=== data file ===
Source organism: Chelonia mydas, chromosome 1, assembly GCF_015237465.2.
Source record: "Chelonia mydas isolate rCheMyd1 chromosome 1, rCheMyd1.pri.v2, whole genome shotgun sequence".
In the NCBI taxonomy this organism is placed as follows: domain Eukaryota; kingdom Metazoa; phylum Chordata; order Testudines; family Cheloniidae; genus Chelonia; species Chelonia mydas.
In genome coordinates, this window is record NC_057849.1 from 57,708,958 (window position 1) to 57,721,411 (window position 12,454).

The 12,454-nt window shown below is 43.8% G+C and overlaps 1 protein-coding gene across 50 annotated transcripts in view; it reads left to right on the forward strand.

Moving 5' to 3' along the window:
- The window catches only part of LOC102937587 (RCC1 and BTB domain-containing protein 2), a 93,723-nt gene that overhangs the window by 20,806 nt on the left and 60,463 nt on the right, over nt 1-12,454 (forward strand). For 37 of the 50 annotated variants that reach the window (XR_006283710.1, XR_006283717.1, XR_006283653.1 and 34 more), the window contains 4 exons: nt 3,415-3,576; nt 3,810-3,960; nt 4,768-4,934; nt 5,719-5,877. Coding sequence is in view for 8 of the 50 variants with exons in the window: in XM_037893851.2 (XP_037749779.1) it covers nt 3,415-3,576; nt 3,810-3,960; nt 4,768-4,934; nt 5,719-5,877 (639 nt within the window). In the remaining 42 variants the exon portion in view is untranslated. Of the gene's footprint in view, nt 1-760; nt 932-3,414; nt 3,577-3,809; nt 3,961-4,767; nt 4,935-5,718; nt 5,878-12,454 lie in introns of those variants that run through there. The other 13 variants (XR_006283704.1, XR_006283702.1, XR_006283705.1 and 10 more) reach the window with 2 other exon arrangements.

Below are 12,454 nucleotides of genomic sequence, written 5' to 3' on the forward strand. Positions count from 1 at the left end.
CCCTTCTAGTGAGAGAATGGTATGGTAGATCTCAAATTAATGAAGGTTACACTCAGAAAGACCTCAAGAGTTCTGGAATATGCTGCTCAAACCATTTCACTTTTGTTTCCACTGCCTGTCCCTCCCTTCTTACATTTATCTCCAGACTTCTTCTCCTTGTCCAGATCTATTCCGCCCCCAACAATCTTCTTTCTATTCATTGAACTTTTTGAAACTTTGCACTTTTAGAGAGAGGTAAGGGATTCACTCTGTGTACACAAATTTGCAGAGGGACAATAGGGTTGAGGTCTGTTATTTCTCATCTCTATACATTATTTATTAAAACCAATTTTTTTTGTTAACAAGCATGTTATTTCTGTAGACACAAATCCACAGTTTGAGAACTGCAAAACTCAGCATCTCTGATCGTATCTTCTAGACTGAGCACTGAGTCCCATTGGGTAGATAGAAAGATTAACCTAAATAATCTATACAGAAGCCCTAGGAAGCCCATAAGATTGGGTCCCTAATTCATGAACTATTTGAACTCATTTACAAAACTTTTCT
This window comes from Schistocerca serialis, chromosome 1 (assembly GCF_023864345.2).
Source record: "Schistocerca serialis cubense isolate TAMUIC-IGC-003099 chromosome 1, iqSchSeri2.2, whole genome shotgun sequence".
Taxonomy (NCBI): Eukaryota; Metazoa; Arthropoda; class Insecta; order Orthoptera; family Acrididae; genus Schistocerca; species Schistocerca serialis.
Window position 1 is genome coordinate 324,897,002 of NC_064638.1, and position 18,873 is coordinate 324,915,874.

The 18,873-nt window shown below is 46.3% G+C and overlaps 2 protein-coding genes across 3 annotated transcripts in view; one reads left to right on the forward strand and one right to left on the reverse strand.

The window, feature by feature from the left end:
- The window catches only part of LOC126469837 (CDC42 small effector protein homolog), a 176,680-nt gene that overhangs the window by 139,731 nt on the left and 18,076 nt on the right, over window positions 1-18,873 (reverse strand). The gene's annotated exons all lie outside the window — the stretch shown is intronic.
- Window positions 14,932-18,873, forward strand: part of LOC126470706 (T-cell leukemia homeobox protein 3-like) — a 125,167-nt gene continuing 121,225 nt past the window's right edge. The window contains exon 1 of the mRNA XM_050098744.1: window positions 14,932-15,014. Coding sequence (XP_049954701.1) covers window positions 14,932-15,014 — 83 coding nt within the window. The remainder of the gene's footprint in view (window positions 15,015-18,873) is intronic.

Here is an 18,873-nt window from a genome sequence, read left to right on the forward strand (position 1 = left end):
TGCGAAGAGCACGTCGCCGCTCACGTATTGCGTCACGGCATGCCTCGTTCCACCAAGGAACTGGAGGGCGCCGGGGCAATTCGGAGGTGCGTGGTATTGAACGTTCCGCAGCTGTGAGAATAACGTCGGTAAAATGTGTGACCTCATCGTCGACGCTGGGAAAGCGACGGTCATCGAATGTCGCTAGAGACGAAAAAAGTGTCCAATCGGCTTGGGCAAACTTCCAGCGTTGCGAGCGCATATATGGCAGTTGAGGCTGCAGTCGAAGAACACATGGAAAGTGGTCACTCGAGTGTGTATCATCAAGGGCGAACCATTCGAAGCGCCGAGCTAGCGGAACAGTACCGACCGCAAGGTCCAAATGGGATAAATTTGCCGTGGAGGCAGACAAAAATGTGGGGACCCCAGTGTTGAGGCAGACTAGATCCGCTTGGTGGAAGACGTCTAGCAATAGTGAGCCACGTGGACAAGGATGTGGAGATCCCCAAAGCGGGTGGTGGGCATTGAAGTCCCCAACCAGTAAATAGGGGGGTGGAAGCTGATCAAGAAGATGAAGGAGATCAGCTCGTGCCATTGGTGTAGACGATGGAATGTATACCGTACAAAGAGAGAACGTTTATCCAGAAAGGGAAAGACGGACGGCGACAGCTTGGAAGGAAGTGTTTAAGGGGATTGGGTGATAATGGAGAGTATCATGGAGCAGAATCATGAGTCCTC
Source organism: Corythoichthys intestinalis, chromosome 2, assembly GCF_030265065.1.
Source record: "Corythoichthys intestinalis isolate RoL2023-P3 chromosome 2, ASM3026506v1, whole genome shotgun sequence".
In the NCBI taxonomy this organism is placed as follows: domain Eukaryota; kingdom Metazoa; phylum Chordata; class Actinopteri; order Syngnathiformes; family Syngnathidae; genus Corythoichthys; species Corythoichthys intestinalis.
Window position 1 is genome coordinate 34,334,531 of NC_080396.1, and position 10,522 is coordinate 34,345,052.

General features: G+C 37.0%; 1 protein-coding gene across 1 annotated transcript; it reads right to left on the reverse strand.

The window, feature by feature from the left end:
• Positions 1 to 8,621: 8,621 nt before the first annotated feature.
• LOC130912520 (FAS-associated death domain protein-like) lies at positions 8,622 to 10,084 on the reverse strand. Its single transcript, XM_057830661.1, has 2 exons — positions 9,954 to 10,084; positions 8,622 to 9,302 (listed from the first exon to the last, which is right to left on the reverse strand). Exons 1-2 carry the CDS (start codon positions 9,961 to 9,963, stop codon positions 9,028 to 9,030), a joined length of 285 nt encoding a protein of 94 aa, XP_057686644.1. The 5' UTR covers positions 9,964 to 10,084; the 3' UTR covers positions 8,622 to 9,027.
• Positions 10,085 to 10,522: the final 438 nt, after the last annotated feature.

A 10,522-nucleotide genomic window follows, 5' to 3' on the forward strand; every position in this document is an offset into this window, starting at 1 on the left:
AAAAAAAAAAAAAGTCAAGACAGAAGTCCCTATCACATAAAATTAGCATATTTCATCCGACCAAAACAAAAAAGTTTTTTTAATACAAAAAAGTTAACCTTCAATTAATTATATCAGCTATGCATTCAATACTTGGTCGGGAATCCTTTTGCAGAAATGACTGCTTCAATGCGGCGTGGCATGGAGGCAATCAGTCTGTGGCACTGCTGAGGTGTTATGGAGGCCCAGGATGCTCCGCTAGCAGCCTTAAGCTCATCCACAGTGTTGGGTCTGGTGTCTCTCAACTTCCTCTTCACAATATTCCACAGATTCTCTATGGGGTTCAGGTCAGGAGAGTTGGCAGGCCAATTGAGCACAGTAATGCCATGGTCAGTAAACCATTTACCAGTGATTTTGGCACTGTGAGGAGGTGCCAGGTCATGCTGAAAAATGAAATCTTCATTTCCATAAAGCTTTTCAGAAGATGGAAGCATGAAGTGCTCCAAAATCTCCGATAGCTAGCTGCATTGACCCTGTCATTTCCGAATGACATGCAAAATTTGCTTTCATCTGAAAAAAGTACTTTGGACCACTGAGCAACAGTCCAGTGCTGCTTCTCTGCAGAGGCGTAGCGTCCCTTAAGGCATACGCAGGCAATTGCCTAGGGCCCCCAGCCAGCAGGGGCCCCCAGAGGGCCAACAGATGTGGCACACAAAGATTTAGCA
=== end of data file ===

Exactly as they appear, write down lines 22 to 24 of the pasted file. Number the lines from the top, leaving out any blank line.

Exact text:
In the NCBI taxonomy this organism is placed as follows: domain Eukaryota; kingdom Metazoa; phylum Chordata; class Actinopteri; order Syngnathiformes; family Syngnathidae; genus Corythoichthys; species Corythoichthys intestinalis.
Window position 1 is genome coordinate 34,334,531 of NC_080396.1, and position 10,522 is coordinate 34,345,052.

General features: G+C 37.0%; 1 protein-coding gene across 1 annotated transcript; it reads right to left on the reverse strand.